Very much looking forward to York this weekend and seeing everyone again at this year’s Fantasy Con.
I’ll be participating on a panel session Saturday 6 October that’s bound to have some sparring (and possibly with steel) and will also be doing a reading from the incredible hair-raising memoirs of Colonel Treadwell (Gideon’s Angel to be exact).
Here’s the skinny from the official website over at www.fantasycon2014.org
11.00am – The Pen vs the Sword
Writers who also happen to be swordfighters discuss the myths and realities of the sword in fiction – and demonstrate their skills with the blade!
Marc Aplin (m), Fran Terminiello, Juliet E McKenna, Adrian Tchaikovsky, Clifford Beale
Readings from authors commence on the Friday evening and I’ll be doing mine on Saturday at 10:20 am (hopefully after the double lattes have kicked in).
Hope to see you there! Check out the latest on the twitter feed: @FantasyCon2014
Fell in love with this 1760 longcase clock at Croft Castle outside Hereford. There’s a delightful creepiness to it and reminded me very much of a Munchhausen style Man in the Moon
And for those fantasy lovers who haven’t heard of the famous 18th century “lying” Baron, here are a few links to get you started.
A short history over at wikipedia
You can even download a free copy of the book here at Project Gutenberg
And of course, there’s the quirky Terry Gilliam film that is well worth a viewing.
Britain’s Channel 4 aired a fascinating documentary this past week, Recreating Richard III—a forensic investigation with a twist (spinal twist really). Historians have always questioned the battle prowess of Richard III given his back deformity and after his remains were conclusively identified, and the extent of his scoliosis seen, these doubts took on greater weight.
Step in Toby Capwell of the Wallace Collection and the Channel 4 team who set about trying to discover whether Richard could have actually dealt with the physical stress of medieval battle. Amazingly, and by chance, they linked up with a 27 year old reenactor with scoliosis. And, as it turned out, with the same degree of spinal curvature and shape as Richard III. Dominic Smee became Richard’s “body double” over a period of months, training in riding and swordfighting and even had a custom suit of armour made for him to account for his twisted ribcage and back.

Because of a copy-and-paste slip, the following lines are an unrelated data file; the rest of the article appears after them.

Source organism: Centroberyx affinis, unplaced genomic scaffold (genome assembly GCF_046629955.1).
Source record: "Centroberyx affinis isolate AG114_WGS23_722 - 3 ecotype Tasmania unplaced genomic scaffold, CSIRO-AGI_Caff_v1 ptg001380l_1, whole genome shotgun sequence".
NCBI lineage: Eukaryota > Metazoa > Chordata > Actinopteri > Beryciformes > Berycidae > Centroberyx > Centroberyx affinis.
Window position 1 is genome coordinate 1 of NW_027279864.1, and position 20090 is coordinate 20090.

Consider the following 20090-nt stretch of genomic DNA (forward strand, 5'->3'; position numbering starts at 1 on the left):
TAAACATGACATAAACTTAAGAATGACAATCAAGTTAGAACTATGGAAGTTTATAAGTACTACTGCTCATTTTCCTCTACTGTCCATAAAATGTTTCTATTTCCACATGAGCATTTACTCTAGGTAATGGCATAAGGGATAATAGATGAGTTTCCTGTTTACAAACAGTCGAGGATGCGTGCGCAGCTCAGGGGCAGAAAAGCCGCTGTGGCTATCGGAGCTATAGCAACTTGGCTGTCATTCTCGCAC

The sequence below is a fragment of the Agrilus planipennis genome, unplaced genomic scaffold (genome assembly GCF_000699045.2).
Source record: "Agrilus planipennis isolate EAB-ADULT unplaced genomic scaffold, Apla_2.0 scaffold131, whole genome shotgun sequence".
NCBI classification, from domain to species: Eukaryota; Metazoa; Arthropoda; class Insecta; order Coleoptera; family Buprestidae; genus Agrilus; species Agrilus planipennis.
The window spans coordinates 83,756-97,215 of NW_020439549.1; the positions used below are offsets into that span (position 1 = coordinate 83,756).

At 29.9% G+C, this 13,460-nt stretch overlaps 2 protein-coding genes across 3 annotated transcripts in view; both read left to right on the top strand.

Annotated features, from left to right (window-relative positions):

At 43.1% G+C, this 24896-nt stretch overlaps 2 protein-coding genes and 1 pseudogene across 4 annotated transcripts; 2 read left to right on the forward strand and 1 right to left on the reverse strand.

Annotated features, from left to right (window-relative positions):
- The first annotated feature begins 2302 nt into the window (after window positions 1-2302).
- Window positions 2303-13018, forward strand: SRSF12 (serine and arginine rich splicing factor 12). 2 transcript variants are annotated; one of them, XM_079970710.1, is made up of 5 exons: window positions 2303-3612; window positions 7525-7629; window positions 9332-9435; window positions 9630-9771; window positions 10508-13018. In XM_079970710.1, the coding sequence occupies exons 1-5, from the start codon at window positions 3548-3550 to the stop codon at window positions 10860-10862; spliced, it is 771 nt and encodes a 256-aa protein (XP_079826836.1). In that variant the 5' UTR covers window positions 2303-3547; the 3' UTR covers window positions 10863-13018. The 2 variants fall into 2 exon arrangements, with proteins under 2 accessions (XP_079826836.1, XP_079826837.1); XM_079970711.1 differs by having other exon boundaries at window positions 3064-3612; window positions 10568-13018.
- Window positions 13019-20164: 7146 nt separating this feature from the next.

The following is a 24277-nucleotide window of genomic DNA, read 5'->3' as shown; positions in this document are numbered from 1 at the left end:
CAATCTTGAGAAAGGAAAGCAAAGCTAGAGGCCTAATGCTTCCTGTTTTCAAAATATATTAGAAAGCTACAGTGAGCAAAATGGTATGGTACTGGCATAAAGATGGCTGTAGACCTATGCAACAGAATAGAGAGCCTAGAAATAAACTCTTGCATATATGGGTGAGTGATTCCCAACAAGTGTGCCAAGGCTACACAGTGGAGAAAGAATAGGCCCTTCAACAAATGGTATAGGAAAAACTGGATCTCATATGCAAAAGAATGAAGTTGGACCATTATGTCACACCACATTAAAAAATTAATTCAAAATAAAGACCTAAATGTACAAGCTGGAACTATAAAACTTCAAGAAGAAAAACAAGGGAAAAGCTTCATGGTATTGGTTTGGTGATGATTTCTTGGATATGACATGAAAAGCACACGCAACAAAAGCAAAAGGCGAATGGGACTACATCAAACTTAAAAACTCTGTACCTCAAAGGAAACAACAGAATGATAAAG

The results were astounding and made for fascinating viewing as it turned out that even this degree of scoliosis would not preclude swinging a sword effectively. Dominic couched a lance, smacked the quintain, and sparred with foot soldiers. Even did a charge of 700 metres over broken ground. Admittedly, endurance was a problem as his ribcage could not expand enough for his lungs and heart to pump effectively, meaning that he would run out of puff after a few minutes. As someone who used to reenact medieval combat in full armour, I know that feeling all too well and my ribcage is A1.
Some of the points were not all that surprising: turns out that riding in a medieval saddle provides more support and control than a modern one. Duh. The postage stamp of a modern English saddle is a joke to those of us who ride Western. There was a parallel thread of analysis on Richard’s skeleton to provide clues on his diet. Turns out that after he became king, his meat and wine consumption went off the scale (leading researchers to claim this affected his overall health and could have contributed to physical failures in the field). But what about every other noble quaffing gallons of wine and eating a whole roast pig for lunch? Seems it was an even playing field in that respect. But at the time of his death, aged 32, his spine already had arthritis and constant pain would have been his companion. Far more likely a contributing factor to his demise perhaps.
For me, the answer was never in doubt. Far too many references in the historical record of Richard’s fighting prowess and not unexpected for someone who would have started training as a boy. Overall, a fun and compelling view and well worth catching if you can online.
It’s not your ordinary run-of-the-mill holiday snapshot I’ll admit, but to see it was both moving and slightly disturbing. We were in the Languedoc region in southern France last week and visited a medieval abbey in the hamlet of St. Guilhem le Dessert which lies tucked into a verdant hillside fed by mountain streams. The abbey crypt contains the bones of Saint Guilhem, an advisor to Charlemagne and the the founder of the abbey who brought back three pieces of the True Cross from Rome. The abbey eventually became a major stopping point for pilgrims on their way to Spain and Santiago de Compostela. The crypt also contains this bit of installation art entitled “Memento Mori”. It’s actually a giant rosary comprised of fetters and human skulls and is, depending on your point of view, very devotional or just plain macabre. I sort of liked it (which probably tells you a lot about me). The bottom of the rosary chain (which is out of frame) extends beyond the iron bars that seal off the crypt and terminates in two leg irons that lay unlocked and open upon the floor. Symbolic of the release to a better world, I suppose. At any rate, for the kids running around me it was probably as good as any ride in the Fun House at the amusement park.
But something else resonated for me. The opening chapter of my current work in progress, The Guns of Ivrea, is set in an underground crypt and involves a terrible discovery made there by the monks. It was more than a little spooky to see the place you had built in your mind’s eye now laid out for real before you. From the worn sandstone slabs and stones, eroded capitals on the ancient pillars, and the dust of ages on the dirt floor, if a writer ever needed raw material for his imagination, then here it was. We ended up visiting several medieval towns and their Romanesque churches and abbeys on our trip in the Herault region and each offered something unique in detail, evoking more images and scenes I have already written as well as some I have yet to scribble down. They say that travel broadens the mind, but for a writer, it can also supply the spark to bring fiction and the characters that inhabit it, to life.